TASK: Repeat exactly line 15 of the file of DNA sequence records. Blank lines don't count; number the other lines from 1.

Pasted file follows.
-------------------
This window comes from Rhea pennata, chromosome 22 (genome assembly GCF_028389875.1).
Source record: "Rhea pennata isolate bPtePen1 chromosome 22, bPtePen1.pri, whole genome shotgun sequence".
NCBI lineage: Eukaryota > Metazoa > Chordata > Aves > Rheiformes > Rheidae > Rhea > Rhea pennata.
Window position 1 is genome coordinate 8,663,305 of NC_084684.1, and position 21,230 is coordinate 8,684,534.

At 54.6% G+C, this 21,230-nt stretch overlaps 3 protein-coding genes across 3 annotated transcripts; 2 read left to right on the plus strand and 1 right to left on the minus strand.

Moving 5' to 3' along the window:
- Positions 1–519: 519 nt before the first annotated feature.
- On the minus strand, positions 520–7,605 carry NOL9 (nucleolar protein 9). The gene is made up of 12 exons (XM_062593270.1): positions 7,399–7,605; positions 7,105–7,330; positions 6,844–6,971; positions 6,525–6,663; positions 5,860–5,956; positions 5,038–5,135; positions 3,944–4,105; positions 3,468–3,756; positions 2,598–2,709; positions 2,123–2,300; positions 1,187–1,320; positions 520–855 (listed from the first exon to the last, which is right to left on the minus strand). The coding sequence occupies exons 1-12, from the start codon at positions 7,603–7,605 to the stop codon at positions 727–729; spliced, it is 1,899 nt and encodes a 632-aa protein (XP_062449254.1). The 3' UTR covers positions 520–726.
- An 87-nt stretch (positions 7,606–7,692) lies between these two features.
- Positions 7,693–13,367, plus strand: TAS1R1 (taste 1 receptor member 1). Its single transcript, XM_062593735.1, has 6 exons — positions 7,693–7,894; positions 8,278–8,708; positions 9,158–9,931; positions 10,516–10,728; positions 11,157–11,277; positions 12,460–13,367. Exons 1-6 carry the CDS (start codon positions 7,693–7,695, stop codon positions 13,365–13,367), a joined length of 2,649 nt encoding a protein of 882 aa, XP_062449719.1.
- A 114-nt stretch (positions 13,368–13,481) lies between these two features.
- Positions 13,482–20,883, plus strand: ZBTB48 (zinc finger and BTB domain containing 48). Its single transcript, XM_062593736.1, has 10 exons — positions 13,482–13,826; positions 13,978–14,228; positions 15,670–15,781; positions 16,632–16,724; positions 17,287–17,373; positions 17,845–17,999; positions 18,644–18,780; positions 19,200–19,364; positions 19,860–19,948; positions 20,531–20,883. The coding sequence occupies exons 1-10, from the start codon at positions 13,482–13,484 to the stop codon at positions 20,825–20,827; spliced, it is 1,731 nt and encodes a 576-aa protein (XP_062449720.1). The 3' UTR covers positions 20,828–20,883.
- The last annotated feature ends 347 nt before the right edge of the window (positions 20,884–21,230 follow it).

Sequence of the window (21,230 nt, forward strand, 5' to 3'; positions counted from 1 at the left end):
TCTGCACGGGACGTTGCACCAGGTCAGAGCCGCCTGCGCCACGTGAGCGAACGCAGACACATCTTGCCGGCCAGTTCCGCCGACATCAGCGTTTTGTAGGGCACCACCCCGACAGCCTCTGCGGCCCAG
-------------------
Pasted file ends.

TCTGCACGGGACGTTGCACCAGGTCAGAGCCGCCTGCGCCACGTGAGCGAACGCAGACACATCTTGCCGGCCAGTTCCGCCGACATCAGCGTTTTGTAGGGCACCACCCCGACAGCCTCTGCGGCCCAG